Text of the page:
2. A Swedish bank account, or Swish

Similarly, without a personal number, you’re limited on options for a Swedish bank account. Plus, without the Swedish BankID, you can’t get Swish (the Swedish version of Venmo or Paypal, which is very commonly used here). You get the idea about the importance of the personal number…

Nevertheless, if you want to open a Swedish bank account without a personal number, there are some banks which have accounts specifically for internationals. Equally, if you can use an account from your home country with good currency exchange rates, that’s also a great option. I’m not planning to open a Swedish bank account, and online banking accounts such as Monzo and Revolut have worked well for me here. For flea markets, Facebook marketplace, or other venues which might require Swish, you can often also pay by cash.

3. A trust fund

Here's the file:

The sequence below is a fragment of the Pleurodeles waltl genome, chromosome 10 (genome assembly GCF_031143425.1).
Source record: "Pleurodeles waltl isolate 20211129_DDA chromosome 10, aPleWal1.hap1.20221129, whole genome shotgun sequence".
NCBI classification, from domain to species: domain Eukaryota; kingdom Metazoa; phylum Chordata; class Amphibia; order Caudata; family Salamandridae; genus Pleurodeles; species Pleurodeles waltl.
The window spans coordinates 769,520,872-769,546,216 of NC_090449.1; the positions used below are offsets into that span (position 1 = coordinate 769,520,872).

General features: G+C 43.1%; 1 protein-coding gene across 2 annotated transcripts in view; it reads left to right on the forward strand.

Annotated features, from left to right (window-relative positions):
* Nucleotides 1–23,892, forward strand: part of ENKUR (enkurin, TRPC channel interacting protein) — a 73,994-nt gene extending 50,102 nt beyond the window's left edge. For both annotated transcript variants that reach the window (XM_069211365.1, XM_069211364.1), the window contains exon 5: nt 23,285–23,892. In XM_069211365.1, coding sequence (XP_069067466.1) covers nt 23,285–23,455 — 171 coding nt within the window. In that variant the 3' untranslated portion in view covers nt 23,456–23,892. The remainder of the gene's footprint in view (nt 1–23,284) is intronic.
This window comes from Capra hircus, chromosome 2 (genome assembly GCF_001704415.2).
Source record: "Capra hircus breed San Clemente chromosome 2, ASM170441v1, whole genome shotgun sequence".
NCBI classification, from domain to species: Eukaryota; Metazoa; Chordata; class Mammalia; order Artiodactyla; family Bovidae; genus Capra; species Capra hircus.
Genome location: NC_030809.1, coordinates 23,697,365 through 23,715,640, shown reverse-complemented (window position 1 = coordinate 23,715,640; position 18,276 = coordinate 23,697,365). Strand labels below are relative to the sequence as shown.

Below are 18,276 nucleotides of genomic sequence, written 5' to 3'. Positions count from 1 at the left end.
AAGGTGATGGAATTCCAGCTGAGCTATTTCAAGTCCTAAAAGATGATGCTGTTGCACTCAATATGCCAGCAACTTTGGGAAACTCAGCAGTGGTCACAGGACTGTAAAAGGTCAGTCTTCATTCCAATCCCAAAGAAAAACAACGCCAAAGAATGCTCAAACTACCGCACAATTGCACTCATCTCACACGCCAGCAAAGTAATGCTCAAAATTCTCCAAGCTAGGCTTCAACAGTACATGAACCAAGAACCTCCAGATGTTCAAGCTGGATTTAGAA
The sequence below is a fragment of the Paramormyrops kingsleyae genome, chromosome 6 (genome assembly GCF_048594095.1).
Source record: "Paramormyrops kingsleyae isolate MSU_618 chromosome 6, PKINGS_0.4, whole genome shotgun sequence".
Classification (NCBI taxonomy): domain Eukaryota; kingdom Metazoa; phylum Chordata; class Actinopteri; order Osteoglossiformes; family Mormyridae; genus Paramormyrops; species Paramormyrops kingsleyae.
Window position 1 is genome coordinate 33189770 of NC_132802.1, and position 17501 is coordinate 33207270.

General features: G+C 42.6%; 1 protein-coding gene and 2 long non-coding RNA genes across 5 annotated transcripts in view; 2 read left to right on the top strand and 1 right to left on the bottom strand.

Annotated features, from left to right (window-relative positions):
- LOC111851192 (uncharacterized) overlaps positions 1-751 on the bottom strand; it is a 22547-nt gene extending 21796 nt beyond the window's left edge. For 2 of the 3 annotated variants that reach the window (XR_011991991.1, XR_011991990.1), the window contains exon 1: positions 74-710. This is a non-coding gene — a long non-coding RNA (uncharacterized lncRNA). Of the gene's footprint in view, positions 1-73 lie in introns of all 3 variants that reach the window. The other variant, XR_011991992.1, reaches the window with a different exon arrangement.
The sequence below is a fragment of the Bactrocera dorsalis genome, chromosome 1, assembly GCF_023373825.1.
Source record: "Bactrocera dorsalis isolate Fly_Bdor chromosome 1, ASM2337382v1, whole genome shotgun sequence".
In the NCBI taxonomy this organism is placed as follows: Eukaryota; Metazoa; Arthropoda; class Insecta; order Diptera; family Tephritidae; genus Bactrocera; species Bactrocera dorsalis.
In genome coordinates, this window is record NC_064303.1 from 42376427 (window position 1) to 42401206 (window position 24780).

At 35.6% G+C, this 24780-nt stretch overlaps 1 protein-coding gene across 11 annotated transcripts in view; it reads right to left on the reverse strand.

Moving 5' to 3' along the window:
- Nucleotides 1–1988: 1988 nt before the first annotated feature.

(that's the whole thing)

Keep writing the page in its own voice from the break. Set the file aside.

After the personal number, another common thing you’ll hear from people when moving to Stockholm is “Wait, isn’t it really expensive there?” – but don’t worry, it’s still possible to survive without being a minor member of a royal family, or owning a diamond mine in your backyard. As a student, you’re able to get some discounts through the Mecenat card, which is always worth checking before shopping anywhere. For food, shopping around at different grocery stores can also help you save some money on your weekly shop, and apps like TooGoodToGo are also useful if you want to get your fill of cinnamon buns on a budget. In terms of exploring the city, whilst most of the museums have an entry fee, it’s always worth checking for cheaper student tickets, or discounted entry times. Examples include Moderna Museet (the modern art museum) which has free entry on a Friday evening, and the National Museum has discounted entry for the last 90 minutes before closing. So, whilst it does take some extra work to keep costs low in Stockholm, it is more than possible to enjoy living here on a budget.